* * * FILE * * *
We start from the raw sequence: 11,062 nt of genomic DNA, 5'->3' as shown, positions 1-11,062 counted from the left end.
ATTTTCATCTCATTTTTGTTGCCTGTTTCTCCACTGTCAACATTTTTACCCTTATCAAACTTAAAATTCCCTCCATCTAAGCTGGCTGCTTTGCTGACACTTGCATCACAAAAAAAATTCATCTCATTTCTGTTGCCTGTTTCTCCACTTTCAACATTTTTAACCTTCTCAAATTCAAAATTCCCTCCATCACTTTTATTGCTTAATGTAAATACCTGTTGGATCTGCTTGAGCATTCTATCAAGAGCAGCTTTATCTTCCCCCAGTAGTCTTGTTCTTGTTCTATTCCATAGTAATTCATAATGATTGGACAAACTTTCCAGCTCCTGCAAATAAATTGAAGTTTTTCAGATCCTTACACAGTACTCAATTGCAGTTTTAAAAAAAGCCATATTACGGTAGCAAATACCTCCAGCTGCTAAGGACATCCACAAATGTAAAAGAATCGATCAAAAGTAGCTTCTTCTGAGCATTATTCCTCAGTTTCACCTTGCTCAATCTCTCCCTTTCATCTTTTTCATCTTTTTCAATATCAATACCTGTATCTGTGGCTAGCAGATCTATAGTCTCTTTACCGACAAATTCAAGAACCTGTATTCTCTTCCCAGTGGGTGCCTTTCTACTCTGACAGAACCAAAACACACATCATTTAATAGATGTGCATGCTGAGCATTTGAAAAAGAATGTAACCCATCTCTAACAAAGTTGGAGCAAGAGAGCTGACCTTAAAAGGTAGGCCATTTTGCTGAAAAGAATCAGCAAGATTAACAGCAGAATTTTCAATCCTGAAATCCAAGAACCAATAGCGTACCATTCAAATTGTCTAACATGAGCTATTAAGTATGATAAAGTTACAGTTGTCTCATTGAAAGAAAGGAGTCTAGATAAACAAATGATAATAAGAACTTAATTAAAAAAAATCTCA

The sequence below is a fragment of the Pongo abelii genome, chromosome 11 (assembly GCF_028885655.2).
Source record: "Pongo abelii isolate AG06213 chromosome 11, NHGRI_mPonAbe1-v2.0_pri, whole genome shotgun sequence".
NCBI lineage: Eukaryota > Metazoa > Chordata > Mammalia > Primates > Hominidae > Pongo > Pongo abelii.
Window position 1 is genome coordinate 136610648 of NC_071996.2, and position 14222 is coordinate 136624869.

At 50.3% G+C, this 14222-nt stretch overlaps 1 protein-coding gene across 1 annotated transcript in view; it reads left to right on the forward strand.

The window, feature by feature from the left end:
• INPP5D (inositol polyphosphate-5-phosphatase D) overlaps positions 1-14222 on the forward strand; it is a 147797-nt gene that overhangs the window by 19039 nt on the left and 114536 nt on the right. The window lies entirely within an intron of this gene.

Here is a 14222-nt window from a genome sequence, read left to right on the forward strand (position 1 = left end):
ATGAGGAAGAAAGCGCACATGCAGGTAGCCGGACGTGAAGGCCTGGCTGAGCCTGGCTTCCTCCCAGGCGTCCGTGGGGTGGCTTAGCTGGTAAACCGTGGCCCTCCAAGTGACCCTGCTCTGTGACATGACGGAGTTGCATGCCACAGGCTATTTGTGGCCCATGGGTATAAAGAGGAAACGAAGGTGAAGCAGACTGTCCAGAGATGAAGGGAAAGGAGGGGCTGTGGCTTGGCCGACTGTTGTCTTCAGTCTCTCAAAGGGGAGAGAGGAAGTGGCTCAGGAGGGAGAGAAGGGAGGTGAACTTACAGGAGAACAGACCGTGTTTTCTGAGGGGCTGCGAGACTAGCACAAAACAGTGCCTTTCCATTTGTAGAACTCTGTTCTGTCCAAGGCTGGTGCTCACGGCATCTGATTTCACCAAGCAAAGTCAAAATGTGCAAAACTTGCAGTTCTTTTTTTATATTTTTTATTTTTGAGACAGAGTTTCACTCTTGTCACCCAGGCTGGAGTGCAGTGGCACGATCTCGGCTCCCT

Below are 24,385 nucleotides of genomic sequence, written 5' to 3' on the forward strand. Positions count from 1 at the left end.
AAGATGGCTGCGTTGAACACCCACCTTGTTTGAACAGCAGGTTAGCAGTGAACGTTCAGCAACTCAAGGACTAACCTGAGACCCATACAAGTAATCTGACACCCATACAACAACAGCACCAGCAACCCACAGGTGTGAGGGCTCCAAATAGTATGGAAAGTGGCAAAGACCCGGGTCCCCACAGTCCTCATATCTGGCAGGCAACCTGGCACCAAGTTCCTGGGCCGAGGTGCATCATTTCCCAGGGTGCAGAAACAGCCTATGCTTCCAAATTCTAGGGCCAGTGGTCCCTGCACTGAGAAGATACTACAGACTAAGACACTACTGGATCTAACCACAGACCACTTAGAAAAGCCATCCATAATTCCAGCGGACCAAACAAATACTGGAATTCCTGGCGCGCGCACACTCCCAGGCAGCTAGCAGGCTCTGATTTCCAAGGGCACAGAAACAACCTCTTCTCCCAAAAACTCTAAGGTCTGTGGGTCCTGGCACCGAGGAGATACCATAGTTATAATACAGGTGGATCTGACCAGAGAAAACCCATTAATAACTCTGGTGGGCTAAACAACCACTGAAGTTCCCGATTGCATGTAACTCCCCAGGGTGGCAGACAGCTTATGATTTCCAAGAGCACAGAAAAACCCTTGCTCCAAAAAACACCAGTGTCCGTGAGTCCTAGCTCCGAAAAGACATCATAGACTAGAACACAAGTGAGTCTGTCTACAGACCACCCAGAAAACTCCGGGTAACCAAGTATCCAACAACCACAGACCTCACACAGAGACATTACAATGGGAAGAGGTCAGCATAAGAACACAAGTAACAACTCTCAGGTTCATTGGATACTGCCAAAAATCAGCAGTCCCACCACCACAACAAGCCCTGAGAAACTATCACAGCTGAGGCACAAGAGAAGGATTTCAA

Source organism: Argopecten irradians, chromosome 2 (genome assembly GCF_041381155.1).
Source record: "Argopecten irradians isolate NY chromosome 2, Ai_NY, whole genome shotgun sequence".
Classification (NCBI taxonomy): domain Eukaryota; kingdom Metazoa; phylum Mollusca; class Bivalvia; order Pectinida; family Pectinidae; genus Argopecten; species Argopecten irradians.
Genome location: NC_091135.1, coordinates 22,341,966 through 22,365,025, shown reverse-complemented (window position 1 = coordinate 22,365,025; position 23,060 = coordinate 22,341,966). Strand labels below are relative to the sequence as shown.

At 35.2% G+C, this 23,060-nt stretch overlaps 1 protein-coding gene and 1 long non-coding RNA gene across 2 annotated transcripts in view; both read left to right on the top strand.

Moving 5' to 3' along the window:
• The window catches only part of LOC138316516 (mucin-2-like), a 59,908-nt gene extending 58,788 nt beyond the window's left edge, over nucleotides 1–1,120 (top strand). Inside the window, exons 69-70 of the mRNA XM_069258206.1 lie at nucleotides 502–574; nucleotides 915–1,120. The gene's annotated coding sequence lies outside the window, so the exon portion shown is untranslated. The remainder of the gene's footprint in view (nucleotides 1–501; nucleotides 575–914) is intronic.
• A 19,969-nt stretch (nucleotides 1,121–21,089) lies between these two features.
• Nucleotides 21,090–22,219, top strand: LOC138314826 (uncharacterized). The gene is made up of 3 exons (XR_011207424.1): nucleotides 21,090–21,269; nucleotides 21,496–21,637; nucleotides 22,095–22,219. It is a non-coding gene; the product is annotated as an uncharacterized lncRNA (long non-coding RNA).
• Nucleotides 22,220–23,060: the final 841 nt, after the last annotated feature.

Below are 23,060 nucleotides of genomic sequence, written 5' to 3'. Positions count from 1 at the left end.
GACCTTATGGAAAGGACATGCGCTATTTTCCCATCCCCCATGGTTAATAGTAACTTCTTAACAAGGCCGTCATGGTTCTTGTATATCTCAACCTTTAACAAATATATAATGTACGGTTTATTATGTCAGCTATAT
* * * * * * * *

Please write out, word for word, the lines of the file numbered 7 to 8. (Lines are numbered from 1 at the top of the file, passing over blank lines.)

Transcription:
At 50.3% G+C, this 14222-nt stretch overlaps 1 protein-coding gene across 1 annotated transcript in view; it reads left to right on the forward strand.

The window, feature by feature from the left end: